MessageToEagle.com - There are around 100 billion neurons in your brain. They form up to 100 trillion
These synapses are the most important key to almost every one of your unique,
identifiable features like memories, mental disorders, and even personality - all encoded in the wiring of your brain.
Decision-making processes in our brain, for example, are also influenced by neurons, according to neuroscientists.
Whether in society or nature, decisions are often the result of complex interactions between many factors. Because
of this it is usually difficult to determine how much weight the different factors have in making a final decision.
Neuroscientists face a similar problem since decisions made by the brain always involve many neurons.
The pathways in your brain — the connections between neurons — are almost perfectly grid-like.
Credits: Van Wedeen, M.D., Martinos Center and Dept. of Radiology, Massachusetts General Hospital and Harvard University Medical School
Working in collaboration, the University of Tübingen and the Max Planck Institute for Biological Cybernetics, supported within
the framework of the Bernstein Network, researchers lead by CIN professor Matthias Bethge have now shown how the weight
of individual neurons in the decision-making process can be reconstructed despite interdependencies between the neurons.
When we see a person on the other side of the street who looks like an old friend, the informational input enters the
brain via many sensory neurons.
But which of these neurons are crucial
in passing on the relevant information to higher brain areas, which will decide who the person is and whether to wave and say 'hello'?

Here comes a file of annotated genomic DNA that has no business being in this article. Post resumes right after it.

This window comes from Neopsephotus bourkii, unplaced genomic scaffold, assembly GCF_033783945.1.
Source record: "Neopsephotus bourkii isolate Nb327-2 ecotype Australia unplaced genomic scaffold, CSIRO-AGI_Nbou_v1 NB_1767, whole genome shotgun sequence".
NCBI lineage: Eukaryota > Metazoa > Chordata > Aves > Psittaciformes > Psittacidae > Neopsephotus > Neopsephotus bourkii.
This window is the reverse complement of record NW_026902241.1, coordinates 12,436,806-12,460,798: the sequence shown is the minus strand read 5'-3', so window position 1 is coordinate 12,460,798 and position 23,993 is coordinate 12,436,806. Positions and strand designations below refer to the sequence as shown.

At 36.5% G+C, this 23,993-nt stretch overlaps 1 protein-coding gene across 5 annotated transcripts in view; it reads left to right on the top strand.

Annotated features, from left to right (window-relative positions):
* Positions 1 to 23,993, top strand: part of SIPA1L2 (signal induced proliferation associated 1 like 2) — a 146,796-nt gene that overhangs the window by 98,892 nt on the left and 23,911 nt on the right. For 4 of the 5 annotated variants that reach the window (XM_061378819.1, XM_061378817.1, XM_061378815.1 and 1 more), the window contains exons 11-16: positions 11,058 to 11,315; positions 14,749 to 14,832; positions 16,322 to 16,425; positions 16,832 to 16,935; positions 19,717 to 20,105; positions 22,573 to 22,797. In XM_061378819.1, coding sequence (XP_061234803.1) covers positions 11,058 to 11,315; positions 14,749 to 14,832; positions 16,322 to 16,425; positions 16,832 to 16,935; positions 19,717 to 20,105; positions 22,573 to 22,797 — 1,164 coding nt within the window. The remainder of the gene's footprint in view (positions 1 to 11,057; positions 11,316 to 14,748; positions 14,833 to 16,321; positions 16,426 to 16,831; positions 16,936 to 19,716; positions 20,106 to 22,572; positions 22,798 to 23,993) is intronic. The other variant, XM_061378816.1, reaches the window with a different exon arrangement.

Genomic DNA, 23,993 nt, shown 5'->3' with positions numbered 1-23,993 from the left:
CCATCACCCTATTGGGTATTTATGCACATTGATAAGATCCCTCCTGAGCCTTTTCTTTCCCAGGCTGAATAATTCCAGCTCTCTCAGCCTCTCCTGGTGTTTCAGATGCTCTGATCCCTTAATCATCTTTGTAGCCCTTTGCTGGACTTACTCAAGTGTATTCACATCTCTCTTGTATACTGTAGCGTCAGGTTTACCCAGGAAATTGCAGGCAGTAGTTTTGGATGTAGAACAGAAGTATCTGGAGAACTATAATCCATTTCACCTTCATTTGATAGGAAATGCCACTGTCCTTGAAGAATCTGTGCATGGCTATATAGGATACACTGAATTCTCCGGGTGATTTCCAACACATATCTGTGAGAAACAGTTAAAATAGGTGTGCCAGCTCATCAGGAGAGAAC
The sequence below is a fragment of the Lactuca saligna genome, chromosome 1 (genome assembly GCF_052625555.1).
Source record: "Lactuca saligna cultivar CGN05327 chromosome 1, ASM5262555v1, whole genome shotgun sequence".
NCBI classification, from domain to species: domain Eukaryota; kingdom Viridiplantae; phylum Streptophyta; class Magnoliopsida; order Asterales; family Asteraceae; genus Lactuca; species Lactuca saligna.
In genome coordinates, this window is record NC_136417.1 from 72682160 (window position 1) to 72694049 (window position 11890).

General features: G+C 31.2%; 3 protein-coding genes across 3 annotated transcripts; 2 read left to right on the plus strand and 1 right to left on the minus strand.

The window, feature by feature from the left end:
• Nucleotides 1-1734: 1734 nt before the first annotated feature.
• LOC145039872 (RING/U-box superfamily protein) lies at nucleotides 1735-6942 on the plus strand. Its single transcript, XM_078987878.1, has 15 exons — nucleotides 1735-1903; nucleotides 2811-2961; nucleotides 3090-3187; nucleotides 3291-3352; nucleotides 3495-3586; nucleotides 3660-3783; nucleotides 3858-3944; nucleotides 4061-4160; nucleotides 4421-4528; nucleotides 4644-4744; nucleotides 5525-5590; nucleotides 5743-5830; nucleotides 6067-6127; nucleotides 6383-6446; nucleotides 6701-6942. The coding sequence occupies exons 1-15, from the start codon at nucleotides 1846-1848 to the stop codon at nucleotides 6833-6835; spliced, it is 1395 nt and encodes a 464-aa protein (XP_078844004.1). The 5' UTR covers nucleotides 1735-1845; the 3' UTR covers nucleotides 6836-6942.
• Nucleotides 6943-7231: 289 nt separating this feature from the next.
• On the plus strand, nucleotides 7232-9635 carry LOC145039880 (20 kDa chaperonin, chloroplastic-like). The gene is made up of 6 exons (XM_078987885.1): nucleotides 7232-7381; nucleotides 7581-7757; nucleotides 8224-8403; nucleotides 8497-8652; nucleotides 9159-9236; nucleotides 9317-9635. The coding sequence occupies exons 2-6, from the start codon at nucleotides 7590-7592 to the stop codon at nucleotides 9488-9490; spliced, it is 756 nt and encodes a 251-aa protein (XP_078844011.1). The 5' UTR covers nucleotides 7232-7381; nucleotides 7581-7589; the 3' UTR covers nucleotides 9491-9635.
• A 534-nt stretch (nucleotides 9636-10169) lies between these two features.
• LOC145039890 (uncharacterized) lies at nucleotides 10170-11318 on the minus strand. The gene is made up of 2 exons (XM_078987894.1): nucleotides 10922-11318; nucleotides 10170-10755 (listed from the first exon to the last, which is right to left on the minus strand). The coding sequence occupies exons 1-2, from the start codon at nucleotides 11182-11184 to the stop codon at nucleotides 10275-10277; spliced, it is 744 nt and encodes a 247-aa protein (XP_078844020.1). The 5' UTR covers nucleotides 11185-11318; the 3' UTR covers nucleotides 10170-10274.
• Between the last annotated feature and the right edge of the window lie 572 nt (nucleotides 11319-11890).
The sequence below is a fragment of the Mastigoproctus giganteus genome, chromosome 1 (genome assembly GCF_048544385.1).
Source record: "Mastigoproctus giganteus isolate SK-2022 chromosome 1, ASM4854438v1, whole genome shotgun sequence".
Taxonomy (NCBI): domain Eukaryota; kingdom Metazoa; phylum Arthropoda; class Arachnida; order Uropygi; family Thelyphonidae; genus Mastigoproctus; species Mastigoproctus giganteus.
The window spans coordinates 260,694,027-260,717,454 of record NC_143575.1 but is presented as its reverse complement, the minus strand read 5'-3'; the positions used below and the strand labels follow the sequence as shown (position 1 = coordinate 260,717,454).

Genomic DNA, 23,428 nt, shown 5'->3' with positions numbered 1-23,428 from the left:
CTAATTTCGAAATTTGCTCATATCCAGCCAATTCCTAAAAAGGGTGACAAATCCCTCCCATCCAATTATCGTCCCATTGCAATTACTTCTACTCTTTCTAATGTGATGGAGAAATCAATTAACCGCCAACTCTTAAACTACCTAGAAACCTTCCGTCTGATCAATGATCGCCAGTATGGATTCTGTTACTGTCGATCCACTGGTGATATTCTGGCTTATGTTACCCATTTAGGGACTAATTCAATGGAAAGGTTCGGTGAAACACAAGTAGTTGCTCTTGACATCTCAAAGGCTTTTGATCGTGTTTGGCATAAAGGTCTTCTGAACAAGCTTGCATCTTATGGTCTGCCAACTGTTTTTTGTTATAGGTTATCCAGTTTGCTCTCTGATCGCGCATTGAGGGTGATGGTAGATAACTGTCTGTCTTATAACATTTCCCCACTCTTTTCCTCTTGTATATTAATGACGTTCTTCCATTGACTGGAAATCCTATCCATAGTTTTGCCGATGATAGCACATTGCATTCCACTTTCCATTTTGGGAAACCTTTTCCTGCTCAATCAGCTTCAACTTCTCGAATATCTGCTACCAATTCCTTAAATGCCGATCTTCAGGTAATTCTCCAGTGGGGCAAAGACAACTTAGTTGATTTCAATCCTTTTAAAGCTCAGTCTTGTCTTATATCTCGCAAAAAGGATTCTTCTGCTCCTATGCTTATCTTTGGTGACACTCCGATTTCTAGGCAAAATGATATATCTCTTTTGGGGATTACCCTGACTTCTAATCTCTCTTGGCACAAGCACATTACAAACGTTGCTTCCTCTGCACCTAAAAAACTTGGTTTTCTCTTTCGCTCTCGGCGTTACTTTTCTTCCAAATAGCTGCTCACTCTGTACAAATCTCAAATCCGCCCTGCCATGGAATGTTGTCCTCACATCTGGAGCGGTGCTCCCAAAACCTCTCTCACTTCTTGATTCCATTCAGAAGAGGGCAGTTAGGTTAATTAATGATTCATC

A research group lead by Matthias Bethge has now developed an equation that allows them to calculate to what degree a
given individual sensory neuron is involved in the decision process.
To approach this question, researchers have so far considered the information about the final decision that an individual
sensory neuron carries.
Just as an individual is considered suspicious if he or she is found to have insider information
about a crime, those sensory neurons whose activity contains information about the eventual decision are presumed to have
played a role in reaching the final decision.
Our neurons. Credits: Scientopia
The problem with this approach is that neurons – much like people – are
constantly communicating with each other. A neuron which itself is not involved in the decision may simply have received
this information from a neighboring neuron and “joined in” the conversation.
Actually, the neighboring cell sends out the crucial signal transmitted to the higher decision areas in the brain.
The new formula that has been developed by scientists addresses this by accounting not just for the information in
the activity of any one neuron but also for the communication that takes place between them.
This formula will now be used to determine whether only a few neurons that carry a lot of information are involved in the brain's decision
process, or whether the information contained in very many neurons gets combined. In particular, it will be possible
to address the more fundamental question: In which decisions does the brain use information in an optimal way, and
for which decisions is its processing suboptimal?
Do We Live In A Computer Simulation Created By An Advanced Alien Civilization?
The captivating idea that we might be living in 3 dimensional holographic simulation has been put forward by various scientists.
We will explore this mind-boggling idea further and examine some intriguing questions.
If we suspect that we are programmed beings living inside a simulation is there any way for us to find out if this is true?
Is it possible to change the outcome of this virtual game?
Death Is Just An Illusion:
We Continue To Live In A Parallel Universe
For as long as anyone can remember philosophers, scientists and religious men have pondered what happens after death.
Is there life after death, or do we just vanish into the great unknown?
There is also a possibility there is no such thing as what we usually define as death.
A new scientific theory suggests that death is not the terminal event we think.